The Xbox Series X is a powerful machine, but the games just aren't there. (Photo: Microsoft, Image: Tina Tiller)

Review: The Xbox Series X is a powerful beast, but where are the games?

The new generation of gaming is almost upon us and Microsoft is first out of the gate with the release of the of Xbox Series X on Tuesday. It’s big, it’s powerful, it’s packed with impressive new features – but is it worth shelling out $800 for? Lee Henaghan took it for a test drive.

New consoles used to be a big deal. Once a decade or so, we’d be blessed with a shiny new lineup of game systems, boasting better graphics, more processing power and most importantly, a raft of jaw-dropping new games specifically designed to persuade you to part with your hard-earned cash and join the new generation. 

As technology has improved, these generational upgrades have become less of a giant leap forward and more of an incremental step. The jump from 1080p graphics to 4K offered by the current crop of consoles was impressive but not exactly the sort of thing that you’d invite your mates over to wow them with. With industry heavyweights Sony and Microsoft both set to unleash new flagship systems this month, can gamers expect to have our socks blown off or merely our eyebrows raised? 

After playing with the Xbox Series X for the past week, I’m leaning towards the latter. It’s an incredibly powerful piece of kit which offers some excellent new features and functions but, so far at least, I haven’t seen anything that suggests that this generation is going to represent a sea change for interactive entertainment. More alarmingly, the decision to launch a new console without a single new exclusive game to play on it is, well, a bit weird to say the least.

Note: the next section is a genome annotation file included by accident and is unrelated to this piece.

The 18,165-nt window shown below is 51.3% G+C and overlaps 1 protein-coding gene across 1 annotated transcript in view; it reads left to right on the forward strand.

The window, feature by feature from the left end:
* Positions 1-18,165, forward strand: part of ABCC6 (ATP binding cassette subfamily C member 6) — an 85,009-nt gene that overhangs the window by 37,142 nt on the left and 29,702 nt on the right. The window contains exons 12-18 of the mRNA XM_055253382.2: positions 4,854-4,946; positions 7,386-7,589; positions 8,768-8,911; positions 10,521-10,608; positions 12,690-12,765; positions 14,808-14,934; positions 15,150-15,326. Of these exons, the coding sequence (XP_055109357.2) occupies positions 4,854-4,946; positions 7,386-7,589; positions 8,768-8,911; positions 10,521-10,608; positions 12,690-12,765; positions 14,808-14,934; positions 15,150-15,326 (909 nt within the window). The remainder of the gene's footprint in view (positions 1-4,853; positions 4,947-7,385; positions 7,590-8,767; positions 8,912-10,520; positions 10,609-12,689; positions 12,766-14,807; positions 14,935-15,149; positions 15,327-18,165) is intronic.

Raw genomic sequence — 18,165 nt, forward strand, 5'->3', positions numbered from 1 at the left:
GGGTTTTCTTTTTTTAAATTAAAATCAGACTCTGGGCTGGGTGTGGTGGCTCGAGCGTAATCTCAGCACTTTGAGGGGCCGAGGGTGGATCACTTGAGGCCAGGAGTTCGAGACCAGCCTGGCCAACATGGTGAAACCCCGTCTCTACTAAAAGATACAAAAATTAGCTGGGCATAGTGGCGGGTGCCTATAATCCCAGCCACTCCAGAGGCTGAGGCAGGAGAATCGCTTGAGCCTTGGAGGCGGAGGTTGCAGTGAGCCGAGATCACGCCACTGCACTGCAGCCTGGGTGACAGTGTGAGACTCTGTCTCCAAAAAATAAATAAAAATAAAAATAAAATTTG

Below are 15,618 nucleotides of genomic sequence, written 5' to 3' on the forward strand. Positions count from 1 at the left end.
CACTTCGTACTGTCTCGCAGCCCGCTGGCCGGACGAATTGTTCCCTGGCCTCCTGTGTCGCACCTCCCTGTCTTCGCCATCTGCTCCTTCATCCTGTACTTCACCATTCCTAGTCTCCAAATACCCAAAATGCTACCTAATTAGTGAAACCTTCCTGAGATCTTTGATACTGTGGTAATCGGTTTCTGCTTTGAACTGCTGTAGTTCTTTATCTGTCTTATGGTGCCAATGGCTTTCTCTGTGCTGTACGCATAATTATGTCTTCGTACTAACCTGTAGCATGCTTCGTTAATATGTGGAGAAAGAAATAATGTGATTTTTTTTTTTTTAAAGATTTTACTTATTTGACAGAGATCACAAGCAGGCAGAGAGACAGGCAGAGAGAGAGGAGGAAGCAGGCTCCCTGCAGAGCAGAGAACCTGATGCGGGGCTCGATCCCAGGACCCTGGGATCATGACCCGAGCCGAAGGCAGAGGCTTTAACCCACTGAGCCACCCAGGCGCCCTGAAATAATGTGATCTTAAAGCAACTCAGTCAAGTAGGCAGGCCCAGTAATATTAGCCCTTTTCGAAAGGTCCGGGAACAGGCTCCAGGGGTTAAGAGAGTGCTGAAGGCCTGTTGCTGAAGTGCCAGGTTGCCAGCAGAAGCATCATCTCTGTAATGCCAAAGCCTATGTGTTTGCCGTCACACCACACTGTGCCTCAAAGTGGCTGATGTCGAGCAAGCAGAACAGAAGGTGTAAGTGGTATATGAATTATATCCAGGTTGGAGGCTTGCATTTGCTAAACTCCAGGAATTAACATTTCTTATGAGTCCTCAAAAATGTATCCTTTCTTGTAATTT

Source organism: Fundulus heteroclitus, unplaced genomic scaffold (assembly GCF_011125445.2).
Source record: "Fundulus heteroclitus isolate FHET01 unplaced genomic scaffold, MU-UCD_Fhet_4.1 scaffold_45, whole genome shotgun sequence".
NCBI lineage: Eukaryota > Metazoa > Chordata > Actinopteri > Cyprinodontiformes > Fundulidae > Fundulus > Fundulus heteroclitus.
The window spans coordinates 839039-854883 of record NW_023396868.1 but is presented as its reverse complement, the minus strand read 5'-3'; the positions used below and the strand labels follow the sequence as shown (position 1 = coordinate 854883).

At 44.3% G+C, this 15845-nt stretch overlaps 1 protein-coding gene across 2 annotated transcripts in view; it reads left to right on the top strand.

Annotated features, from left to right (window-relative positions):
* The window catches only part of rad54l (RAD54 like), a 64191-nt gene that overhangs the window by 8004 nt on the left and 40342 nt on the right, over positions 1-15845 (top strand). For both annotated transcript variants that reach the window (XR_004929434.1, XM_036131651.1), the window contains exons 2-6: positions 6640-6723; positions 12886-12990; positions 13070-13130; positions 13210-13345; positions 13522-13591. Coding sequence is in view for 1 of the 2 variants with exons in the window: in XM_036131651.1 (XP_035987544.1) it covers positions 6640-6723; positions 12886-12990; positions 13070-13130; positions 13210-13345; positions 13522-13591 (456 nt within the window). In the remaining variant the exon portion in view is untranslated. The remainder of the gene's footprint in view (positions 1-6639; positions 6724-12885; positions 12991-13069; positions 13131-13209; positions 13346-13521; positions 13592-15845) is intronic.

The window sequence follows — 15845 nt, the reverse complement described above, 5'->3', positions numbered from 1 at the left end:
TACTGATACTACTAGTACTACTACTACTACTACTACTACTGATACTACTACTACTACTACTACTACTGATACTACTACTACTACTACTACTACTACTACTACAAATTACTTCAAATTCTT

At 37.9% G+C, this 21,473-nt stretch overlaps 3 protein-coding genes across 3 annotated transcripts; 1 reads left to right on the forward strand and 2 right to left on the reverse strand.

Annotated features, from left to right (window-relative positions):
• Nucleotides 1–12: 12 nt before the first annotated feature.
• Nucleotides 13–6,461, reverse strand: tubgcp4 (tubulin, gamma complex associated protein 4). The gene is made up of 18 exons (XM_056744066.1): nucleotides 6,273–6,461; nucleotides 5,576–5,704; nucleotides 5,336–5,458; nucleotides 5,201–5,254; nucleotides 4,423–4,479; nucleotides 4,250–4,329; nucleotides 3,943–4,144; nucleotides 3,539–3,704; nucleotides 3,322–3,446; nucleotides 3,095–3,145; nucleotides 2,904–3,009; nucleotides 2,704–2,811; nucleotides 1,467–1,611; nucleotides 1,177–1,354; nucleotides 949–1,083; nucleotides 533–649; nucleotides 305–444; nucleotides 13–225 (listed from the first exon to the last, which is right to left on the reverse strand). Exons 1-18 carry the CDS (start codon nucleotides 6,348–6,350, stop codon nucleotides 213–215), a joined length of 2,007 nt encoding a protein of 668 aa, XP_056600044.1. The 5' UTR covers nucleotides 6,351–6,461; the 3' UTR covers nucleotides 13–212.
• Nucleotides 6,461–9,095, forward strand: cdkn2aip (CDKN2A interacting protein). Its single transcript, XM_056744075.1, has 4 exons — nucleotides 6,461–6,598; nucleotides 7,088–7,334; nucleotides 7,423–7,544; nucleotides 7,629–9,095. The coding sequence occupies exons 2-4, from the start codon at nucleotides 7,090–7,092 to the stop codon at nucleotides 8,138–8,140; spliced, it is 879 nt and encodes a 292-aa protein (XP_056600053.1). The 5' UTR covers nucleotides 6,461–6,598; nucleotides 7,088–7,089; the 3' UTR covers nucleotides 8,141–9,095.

That’s not to say that the Series X isn’t a technological marvel. The immense power of the machine is amazing and the speed and slickness it brings to the overall gaming experience is something that everyone will love. It’s also guaranteed to turn heads in your living room, if only for the sheer bloody size of it. It’s by far the biggest console ever made, measuring 15cm x 15cm x 30cm and weighing in at a chonky 4.5kg. When it was first unveiled, many commented that it looked more like a mini-fridge than a games console, prompting Microsoft to lean into the memes by releasing an actual Series X refrigerator last month. Despite its hefty dimensions, the box doesn’t dominate the shelf much as you might think thanks to some subdued and understated design features – it’s a minimalist monolith.

The Xbox Series X and its controller, front on (Photo: Microsoft)

Part of the reason for the size factor is the super-efficient cooling system which enables it to run whisper-quiet even when games ramp up the action. It is practically silent every step of the way, only ever audible when you’re installing a game from disc to drive. One of my biggest bugbears with current gen consoles was the inevitable whirr that kicked in every time things got demanding, so it’s a breath of fresh air to be able to play games without it sounding like a jet plane is taking off. The box does kick out a fair amount of heat, so it needs to be well ventilated, but there’s no noise whatsoever.